Torvalds’ 2.4 Kernel Was A Major Boon For Linux


Posted on 8th October 2015 by admin in Tech

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linuxfdFor almost a year now the Linux community has been abuzz with speculation about when Linus Torvalds will release the next version of the Linux core, the 2.4 kernel.

Analysts have said it would mark a significant advancement for Linux, taking it from PC environments to the enterprise OS with greater scalability.

The new kernel will be a major test of the credibility of Linux as an enterprise systems according to George Weiss, Gartner Group vice-president of research in the enterprise systems group in Stamford, Conn.

Expected improvements include symmetric multiprocessing and more speed and memory.

San Francisco-based services and support firm Linuxcare is already running a test version of the 2.4 kernel on Sun Microsystems’ high-end E10000 server, which runs 24 processors. But that doesn’t mean it is ready for prime time, according to Giga Information Group analyst Stacey Quandt in Cambridge, Mass. “I kind of look at that more as a marketing play for Linuxcare. Sun is not shipping that so there’s a difference between what can be done and what’s actually going to be in production.”

However, she said the kernel will improve capabilities for higher-end users when it is made available. This includes the ability to view and require seemingly “lost” data on hard disk drives within the system.

“When it’s released it will definitely enhance scalability and really a lot of it is due to a completely rewritten networking layer and a lot of other features,” Quandt said.

It’s a solid development, to be sure.

“The ability to recover data from RAID array drives is something we’re looking forward to,” says Ryan Mitchell, head data recovery technician at Hard Drive Recovery Group. “That’s something that will certainly make things better for us.”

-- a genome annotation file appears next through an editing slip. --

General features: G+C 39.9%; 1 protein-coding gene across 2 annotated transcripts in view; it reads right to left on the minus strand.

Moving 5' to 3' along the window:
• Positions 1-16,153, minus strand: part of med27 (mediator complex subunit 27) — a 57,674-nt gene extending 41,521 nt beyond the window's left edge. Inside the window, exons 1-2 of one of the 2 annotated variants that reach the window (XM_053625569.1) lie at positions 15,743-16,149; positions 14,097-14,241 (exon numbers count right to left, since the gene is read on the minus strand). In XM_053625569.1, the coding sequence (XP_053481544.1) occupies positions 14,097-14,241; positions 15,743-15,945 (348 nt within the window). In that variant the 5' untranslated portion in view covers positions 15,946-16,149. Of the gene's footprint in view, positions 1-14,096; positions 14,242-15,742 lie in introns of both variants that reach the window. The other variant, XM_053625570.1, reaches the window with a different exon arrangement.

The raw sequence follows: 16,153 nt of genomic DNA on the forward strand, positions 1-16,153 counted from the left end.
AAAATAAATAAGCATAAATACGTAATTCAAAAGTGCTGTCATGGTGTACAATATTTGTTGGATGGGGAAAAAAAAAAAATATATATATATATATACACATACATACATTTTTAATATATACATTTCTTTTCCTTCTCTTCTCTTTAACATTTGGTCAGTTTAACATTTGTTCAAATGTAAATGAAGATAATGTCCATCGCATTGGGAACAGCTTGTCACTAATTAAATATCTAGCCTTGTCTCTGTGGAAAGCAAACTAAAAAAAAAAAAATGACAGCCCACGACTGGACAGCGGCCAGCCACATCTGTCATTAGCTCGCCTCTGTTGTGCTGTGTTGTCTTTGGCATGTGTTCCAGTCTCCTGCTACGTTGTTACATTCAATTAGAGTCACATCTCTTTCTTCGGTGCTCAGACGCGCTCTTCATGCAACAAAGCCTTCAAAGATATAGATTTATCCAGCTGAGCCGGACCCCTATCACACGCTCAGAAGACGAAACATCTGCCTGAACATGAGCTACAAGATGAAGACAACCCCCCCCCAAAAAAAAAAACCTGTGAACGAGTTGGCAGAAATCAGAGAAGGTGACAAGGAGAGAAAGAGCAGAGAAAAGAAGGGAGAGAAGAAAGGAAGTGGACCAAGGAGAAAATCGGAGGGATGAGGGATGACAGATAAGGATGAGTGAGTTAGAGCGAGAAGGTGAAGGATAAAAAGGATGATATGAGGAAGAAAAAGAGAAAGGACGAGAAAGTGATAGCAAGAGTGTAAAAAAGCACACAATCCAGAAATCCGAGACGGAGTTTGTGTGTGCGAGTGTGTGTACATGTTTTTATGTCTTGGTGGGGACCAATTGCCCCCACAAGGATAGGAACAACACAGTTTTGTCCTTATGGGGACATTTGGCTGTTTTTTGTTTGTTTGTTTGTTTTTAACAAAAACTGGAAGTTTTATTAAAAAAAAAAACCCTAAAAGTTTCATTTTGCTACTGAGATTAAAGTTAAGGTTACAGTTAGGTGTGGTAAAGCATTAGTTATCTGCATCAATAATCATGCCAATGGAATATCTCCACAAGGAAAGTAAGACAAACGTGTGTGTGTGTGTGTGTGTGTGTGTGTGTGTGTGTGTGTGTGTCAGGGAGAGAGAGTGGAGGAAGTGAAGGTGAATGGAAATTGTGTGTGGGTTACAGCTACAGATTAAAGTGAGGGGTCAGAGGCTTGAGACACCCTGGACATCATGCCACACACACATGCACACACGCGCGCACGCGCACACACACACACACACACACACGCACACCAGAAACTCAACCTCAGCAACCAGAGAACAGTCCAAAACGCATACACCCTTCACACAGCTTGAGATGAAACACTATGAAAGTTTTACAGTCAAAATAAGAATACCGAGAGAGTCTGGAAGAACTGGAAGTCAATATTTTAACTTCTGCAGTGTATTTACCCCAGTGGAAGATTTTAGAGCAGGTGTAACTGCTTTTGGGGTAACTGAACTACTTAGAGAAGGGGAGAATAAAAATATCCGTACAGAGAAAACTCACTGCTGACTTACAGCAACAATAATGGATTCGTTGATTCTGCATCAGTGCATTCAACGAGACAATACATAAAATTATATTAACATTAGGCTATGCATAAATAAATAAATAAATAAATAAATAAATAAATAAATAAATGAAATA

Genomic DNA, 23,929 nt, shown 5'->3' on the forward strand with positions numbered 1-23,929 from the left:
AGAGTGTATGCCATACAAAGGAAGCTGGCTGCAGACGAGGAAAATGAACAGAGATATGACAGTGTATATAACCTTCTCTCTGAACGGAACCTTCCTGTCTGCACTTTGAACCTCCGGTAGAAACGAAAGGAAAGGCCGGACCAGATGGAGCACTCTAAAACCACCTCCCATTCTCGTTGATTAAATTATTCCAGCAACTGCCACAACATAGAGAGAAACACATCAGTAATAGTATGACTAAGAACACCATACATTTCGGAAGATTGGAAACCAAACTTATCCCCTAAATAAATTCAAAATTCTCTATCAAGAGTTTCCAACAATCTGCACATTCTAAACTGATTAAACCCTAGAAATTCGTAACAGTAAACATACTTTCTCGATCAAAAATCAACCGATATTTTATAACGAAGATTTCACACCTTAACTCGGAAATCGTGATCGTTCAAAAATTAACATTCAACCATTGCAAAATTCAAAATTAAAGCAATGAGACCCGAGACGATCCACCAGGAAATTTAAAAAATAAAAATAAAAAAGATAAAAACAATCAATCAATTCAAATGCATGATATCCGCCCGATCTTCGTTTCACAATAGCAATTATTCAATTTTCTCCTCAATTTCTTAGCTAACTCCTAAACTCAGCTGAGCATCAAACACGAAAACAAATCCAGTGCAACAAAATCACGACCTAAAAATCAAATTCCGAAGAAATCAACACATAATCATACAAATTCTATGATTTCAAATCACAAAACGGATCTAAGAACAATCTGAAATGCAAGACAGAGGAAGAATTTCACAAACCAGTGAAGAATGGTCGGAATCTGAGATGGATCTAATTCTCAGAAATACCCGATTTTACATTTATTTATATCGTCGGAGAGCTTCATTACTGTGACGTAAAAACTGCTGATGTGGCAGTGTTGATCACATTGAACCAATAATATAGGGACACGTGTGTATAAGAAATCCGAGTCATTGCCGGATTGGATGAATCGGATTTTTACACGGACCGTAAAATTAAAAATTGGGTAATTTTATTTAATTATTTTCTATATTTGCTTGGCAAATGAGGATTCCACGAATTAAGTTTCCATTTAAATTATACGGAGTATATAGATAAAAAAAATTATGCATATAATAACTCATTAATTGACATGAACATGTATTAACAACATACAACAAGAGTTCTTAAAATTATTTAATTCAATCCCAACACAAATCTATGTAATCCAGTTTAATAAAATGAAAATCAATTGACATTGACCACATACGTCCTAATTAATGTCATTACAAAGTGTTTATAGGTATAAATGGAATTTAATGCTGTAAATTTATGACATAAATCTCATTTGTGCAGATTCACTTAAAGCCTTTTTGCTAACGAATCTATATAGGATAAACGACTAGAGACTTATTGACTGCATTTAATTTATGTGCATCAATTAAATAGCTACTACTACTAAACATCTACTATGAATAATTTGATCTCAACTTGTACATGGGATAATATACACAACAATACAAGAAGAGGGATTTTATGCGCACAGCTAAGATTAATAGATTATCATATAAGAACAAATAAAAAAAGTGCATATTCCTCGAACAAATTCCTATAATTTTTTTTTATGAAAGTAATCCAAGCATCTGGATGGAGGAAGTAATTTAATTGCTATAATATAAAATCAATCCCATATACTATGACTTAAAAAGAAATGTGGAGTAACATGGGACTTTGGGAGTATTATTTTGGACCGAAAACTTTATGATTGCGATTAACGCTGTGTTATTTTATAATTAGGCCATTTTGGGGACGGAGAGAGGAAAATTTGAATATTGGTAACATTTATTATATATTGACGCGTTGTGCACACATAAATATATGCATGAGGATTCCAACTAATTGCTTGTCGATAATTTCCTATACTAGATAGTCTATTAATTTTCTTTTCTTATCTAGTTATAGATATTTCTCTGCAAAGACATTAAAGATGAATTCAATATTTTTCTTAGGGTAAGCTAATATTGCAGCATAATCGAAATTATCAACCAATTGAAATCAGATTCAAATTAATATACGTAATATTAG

But the actual release date may just mark the beginning of a long test period before general acceptance of the kernel occurs, said Weiss.

“What happens is they say 2.4 is available, then you wait for the distributors to bundle it into their packages, test it and make sure it runs with a certain number of applications. I’m looking at a nine or 12-month time frame for this thing to gain the credibility and acceptance in that market before it starts encroaching on the market share of Windows and Unix,” he said.

Quandt said the delays don’t bother Linux supporters. “It may not happen so soon. The way that the Linux community (works), at least as far as Torvalds is concerned, is you release something when it’s ready, not because of a marketing deadline. He’ll release it when it’s ready.”

Further releases should demonstrate how much enterprise capability and scalability the kernel will offer, said Weiss. Proof will will come when major ERP and customer relationship software vendors convert to Linux and when platform vendors provide service-level agreements approaching continuous availability.

Mitchell says data safety is always key to organizations, noting that its Dell PowerEdge and HP ProLiant recovery guides are particularly popular with corporate users.

In the meantime, some users are content to work with what they have, but they also look forward to the greater capabilities promised by the 2.4 kernel.

“We have a number of Web servers we use that will eventually be upgraded to the new version of the kernel,” said Mike Gifford of Ottawa-based Open Concepts Consulting, dedicated to stabilizing and securing Web sites.

“Any improvement will certainly be of benefit but it’s not something people are waiting for. It’s something that will happen but it’s not critical,” said Gifford. “I think there are things that will be easier to do when the new kernel is set up. There are still applications being developed and most users won’t get down to the kernel level.”

Even when it is released, Quandt said she questions if it will be powerful enough to play in the high-end marketplace. A lot will depend on how fast enterprise users adopt the new kernel, she added.

“There’s a lot of testing that has to take place for an enterprise to deploy a new kernel and especially with the potential release of Itanium and McKinley (Intel’s second-generation 64-bit chip). So, for a company deciding to implement the 2.4 kernel, it would be interesting.

“Releasing it doesn’t mean everyone will run out and deploy it. You’ll have the stable kernel release and then there could be a period of testing followed by an assessment of whether or not they want to deploy it,” said Quandt.

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